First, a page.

400 years. That’s how long the Israelites waited for God to deliver them from slavery. But after they left Egypt, God didn’t take them directly to Canaan. Instead, they camped at the base of a mountain while God instructed Moses. 

But after 40 days, the Israelites grew frustrated. Their delayed expectations led to poor decisions: they rejected God and pursued whatever pleased them. 

If you’ve ever felt frustrated by an uncertain season that lasts longer than you anticipated, you’re not alone. We can become so focused on our disappointments that we forget God is still in control. That’s why it’s important to remember that your waiting is never wasted.

Even though the Israelites couldn’t see it at the time, God wasn’t withholding His promises from them—He was preparing them for it.

So, if you find yourself weary from waiting, do what the Israelites forgot to do: look for evidence of God’s presence, and look back on what He’s already done. God’s timeline may be different than yours, but His faithfulness doesn’t waver. Your waiting might be preparing you for the plans and purposes God has for you.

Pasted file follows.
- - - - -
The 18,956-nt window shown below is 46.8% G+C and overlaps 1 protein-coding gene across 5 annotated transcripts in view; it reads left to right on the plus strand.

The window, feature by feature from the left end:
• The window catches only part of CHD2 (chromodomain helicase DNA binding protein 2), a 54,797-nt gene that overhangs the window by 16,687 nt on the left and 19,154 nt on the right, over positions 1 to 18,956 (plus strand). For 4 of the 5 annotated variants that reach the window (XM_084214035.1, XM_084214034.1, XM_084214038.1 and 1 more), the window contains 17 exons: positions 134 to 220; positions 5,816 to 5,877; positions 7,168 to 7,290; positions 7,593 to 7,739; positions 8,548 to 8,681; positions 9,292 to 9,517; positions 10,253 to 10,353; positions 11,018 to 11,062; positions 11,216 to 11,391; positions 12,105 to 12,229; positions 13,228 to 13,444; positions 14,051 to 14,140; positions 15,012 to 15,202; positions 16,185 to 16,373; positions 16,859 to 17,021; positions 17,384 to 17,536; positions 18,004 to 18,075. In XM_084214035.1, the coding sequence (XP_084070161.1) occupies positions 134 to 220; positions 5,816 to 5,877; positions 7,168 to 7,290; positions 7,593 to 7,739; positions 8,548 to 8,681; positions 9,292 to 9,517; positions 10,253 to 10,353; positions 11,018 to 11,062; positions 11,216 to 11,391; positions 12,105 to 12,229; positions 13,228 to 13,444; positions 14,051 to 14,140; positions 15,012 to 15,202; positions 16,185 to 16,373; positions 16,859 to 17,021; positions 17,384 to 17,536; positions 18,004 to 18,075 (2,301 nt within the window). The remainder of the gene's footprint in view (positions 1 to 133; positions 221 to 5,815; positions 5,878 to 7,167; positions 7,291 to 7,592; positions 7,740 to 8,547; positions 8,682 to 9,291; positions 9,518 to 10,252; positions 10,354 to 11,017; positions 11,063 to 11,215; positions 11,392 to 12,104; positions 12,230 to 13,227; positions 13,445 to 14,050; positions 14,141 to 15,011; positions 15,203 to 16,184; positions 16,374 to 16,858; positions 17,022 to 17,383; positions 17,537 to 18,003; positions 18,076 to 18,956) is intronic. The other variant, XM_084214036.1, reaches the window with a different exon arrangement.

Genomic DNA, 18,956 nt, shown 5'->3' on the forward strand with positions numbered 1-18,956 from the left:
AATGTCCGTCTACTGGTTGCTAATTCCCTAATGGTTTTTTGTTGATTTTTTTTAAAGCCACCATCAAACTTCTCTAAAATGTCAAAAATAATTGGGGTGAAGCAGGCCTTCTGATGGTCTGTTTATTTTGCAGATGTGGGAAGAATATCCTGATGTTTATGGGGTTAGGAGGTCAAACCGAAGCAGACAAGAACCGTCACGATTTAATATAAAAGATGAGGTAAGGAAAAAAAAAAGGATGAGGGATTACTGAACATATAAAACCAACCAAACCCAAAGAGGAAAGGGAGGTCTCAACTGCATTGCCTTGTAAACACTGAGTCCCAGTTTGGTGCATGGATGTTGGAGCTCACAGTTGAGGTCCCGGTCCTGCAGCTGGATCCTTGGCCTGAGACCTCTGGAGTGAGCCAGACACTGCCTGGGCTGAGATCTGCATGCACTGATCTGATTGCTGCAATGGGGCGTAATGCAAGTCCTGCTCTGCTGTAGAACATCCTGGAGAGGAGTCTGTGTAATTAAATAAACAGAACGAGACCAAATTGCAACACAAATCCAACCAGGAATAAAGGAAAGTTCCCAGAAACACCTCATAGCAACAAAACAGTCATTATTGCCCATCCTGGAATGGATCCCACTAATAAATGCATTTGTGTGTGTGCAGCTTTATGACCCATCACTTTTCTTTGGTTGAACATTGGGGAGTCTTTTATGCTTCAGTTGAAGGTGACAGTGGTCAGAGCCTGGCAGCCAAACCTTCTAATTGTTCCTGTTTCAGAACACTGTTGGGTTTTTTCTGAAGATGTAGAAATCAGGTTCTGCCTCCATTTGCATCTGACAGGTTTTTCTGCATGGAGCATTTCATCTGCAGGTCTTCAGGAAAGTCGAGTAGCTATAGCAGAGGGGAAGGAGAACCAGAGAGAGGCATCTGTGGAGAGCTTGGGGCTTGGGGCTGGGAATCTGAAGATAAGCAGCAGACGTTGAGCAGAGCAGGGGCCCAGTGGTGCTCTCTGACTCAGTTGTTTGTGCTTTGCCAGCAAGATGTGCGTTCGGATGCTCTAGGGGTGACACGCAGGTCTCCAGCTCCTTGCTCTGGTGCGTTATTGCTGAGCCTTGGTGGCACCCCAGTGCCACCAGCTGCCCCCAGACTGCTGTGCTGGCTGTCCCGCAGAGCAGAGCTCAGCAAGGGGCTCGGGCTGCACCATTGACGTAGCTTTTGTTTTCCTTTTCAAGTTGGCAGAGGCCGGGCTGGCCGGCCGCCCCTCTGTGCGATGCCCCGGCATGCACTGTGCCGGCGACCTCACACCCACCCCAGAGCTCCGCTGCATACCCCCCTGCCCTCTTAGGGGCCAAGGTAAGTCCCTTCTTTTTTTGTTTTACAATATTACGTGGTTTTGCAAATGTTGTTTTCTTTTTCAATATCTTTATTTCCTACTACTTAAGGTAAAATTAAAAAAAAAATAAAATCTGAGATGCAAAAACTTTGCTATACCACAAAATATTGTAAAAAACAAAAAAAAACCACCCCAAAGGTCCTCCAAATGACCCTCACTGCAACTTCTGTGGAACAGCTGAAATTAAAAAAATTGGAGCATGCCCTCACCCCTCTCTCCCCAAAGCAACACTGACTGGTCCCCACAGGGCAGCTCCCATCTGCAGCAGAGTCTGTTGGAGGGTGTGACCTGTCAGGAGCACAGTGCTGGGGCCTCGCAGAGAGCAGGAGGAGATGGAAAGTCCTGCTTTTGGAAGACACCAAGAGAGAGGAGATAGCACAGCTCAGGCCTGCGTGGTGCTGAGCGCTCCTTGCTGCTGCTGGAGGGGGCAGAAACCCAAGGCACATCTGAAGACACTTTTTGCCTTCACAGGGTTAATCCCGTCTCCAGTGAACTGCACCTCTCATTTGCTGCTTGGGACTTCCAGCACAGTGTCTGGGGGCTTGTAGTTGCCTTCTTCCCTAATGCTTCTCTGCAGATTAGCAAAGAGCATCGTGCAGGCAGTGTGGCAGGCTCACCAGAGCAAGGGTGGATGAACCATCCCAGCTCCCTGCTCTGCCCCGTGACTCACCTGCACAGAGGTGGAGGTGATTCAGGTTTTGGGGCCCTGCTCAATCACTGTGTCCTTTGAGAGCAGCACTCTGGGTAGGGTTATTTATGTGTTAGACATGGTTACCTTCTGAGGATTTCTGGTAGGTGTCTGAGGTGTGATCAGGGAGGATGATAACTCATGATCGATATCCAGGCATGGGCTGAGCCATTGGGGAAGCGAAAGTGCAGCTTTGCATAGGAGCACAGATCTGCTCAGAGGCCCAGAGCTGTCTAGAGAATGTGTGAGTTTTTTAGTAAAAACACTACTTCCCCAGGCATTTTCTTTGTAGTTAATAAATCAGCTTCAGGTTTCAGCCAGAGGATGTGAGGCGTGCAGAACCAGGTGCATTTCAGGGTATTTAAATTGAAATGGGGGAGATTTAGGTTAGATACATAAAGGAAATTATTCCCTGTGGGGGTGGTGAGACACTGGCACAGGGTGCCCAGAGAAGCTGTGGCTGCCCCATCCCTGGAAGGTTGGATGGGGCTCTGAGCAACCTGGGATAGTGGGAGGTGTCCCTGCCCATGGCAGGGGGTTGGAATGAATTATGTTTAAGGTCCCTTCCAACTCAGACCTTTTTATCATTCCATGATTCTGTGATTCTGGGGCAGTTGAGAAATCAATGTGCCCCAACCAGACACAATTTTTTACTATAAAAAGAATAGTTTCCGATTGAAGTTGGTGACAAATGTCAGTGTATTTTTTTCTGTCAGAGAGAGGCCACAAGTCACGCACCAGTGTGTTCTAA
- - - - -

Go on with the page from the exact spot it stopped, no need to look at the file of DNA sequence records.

The more we trust God, the more freedom we will experience in our lives.

Saul becomes increasingly desperate to get rid of David. He is watching this young man succeed in everything he does and it terrifies him. However, an opportunity arises.

Saul’s daughter Michal loves David. And it’s clear that David has feelings for her as well. Saul plans to use David’s feelings against him and kill him in the process.

In this ancient context there was a bride-price associated with marriage. This was a sort of fee the man would pay to the woman’s family in order to marry her, like a reverse dowry. Furthermore, the price was usually set by the status of the woman’s family. This is why David feels Michal is out of reach for him since he is “only a poor man and little known.”